At the outset, the Roman soldier was not happy with his task, for he was aware that the tableau taking place was a religious hypocrisy. His eyes never left Jesus, so he was able to stop someone who tried to strike Him. He believed it was wrong to inflict harm on the defenseless.
When Mary and John met Him, a myriad of emotions came into play. Simon helped Him, more emotions. At the end of each station, the narrator asked for a particular grace.
He passed by Veronica, who wiped His face, which was imprinted on her veil; the true image, which is the Greek meaning of her name.
Jesus fell several times but the spectators showed no mercy, not even the women of Jerusalem, who stopped their children from going to simply reach for Him. Fr. Richard emphasized that there were more observers than participants; the former did not see the real picture, only the latter did.
The third time Jesus fell, the centurion felt His pain, contrary to the jailer’s contempt seeing Him down and defenseless, the perceived power of the mighty over the helpless.
When Jesus was stripped of His clothes, a light shone on Him. Mary, Magdalene and the soldier looked at it; John was not aware. Christ was nailed to the cross, the light stayed with Him, the men who nailed Him unseeing.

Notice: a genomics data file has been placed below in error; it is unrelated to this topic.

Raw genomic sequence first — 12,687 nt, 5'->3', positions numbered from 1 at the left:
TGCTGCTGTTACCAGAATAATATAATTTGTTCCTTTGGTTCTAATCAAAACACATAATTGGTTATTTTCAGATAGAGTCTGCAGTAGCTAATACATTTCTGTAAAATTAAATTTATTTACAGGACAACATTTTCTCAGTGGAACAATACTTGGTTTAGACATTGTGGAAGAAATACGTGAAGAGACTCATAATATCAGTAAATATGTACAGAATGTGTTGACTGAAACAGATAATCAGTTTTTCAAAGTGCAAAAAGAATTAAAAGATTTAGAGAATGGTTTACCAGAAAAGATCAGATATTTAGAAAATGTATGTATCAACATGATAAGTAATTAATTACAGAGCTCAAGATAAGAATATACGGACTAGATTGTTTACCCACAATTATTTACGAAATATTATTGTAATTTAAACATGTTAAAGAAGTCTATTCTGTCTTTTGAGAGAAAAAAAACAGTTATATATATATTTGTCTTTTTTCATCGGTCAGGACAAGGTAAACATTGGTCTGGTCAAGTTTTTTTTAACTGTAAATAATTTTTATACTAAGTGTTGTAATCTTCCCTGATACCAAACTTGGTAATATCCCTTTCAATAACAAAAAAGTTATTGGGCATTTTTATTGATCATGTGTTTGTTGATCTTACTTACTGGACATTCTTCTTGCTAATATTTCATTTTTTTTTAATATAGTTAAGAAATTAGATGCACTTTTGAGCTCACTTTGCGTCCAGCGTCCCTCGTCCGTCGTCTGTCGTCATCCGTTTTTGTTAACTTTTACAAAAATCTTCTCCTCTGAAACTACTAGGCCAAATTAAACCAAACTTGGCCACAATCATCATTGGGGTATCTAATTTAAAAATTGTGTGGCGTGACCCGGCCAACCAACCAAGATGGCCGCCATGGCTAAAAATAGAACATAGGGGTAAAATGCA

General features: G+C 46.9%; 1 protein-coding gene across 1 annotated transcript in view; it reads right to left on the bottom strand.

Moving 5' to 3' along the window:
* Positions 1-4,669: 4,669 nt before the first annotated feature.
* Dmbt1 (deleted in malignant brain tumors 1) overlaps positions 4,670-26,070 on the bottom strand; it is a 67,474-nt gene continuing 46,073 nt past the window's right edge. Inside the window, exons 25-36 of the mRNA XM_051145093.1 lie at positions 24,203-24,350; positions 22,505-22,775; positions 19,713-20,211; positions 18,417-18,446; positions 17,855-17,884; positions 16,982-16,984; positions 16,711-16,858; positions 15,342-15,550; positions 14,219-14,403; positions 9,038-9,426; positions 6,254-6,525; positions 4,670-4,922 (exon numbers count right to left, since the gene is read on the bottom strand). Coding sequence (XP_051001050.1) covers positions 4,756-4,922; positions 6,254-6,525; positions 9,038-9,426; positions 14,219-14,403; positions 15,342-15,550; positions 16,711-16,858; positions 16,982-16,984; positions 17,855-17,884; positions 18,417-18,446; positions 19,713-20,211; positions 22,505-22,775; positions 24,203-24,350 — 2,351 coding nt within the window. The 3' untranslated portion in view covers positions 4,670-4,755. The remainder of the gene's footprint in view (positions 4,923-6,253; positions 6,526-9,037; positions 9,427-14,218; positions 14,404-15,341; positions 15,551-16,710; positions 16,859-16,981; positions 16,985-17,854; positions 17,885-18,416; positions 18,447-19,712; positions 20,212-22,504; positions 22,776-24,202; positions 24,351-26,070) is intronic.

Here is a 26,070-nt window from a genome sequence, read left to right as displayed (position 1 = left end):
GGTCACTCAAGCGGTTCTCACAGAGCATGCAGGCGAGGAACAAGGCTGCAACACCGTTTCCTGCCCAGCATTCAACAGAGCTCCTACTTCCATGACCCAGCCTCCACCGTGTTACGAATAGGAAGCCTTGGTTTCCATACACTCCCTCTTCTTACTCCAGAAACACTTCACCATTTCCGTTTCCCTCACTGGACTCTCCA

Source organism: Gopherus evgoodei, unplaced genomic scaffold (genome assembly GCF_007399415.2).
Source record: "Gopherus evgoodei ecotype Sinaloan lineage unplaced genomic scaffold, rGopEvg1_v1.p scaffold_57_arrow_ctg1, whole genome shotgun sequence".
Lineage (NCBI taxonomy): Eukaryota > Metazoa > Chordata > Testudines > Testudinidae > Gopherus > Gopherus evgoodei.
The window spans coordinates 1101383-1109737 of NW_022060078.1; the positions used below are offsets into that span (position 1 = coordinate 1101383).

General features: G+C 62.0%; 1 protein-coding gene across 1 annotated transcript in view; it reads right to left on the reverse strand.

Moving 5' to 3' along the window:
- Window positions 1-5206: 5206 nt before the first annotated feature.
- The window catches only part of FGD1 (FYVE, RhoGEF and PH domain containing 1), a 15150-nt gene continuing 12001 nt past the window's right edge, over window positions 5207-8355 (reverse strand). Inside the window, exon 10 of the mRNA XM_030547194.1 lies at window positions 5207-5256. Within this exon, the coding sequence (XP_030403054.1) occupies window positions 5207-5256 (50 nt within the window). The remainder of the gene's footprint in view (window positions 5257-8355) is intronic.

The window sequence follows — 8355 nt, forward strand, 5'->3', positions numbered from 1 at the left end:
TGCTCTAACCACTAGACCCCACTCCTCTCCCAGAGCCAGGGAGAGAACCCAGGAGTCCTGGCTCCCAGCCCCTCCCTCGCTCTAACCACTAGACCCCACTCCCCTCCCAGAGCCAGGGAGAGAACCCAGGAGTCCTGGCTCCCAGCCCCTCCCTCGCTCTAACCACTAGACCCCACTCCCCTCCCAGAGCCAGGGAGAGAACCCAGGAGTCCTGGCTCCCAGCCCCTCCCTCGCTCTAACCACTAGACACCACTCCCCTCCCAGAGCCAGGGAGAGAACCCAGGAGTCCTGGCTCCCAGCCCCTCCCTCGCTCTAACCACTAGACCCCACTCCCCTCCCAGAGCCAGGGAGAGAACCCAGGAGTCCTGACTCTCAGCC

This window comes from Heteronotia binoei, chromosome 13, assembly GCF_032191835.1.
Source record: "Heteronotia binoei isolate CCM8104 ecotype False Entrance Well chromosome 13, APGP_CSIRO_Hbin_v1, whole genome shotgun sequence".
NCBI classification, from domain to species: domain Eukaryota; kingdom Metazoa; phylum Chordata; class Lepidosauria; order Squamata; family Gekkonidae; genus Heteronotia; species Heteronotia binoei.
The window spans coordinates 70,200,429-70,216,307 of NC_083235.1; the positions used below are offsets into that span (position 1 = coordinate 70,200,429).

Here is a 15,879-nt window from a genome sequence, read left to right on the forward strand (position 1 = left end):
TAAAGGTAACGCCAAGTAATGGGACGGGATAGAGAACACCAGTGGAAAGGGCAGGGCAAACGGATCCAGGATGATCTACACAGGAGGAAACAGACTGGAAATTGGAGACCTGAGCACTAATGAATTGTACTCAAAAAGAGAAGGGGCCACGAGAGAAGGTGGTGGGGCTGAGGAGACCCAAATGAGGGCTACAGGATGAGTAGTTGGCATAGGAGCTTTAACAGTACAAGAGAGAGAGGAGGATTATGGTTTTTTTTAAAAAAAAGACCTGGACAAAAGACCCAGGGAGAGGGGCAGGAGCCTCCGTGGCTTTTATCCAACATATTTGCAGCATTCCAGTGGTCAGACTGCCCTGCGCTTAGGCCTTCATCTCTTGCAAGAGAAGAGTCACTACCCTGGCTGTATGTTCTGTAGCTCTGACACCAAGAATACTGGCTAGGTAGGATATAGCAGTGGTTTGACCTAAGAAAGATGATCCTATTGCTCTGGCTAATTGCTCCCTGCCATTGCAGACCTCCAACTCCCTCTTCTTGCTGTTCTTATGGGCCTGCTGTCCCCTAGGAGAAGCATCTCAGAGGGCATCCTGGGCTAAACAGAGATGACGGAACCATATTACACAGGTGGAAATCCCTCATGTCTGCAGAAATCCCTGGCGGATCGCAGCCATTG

Jesus died on the cross, the light on Him aloft. Two men were crucified with him, one looked at Him and saw the light, the other turned away. John looked at Him, Magdalene leaned closer to Christ, the soldier had wonder on his face, no fear, no horror, just a realization that the man on the cross was the Son of God, and his faith increased.
When Christ was taken down from the cross, there was no more spectacle and spectators, except those who did not want to leave. The light remained shining on the cross, shone on Mary cradling Christ (the classic Pieta); John reached out to Him for the first time, finally saw, and claimed, the light. Magdalene was energetic and worshipful and contemplated the light, meriting a strong devotion to His presence.
After the videowatch came the snacks. Back in the session room, Fr. Richard invited the participants to share their views on the AVP. The varied yet united remarks were: the light that Jesus left on the cross transformed it from a tool of death to a symbol of victory; it felt like we were there; it was a touching reflection; it makes us sensitive to others; we felt not like spectators but participants; the activity was successful and spiritual; in every suffering there is light; a transforming experience. Fittingly, UtoLiza capped the open forum with a smidgen of solemn humor. A priest noticed a woman doing the “Via Crucis” backwards and asked her why. Her quick reply: “Kasi po, walang kasama si Mama Mary pabalik.”
Before we dispersed for dinner, Fr. Richard enjoined us to a liturgical “Seven Sorrows of Mary” getting all of us ready for a good night’s sleep (like a baby’s was most of the mode). The morning after was even better. Breakfast was now-familiarly hearty and the good priest heard a few confessions, putting those who made it in a proper place and perspective (along with the rest of the retreatants) for the 8:00 o’clock morning Mass.
Abraham de la Torre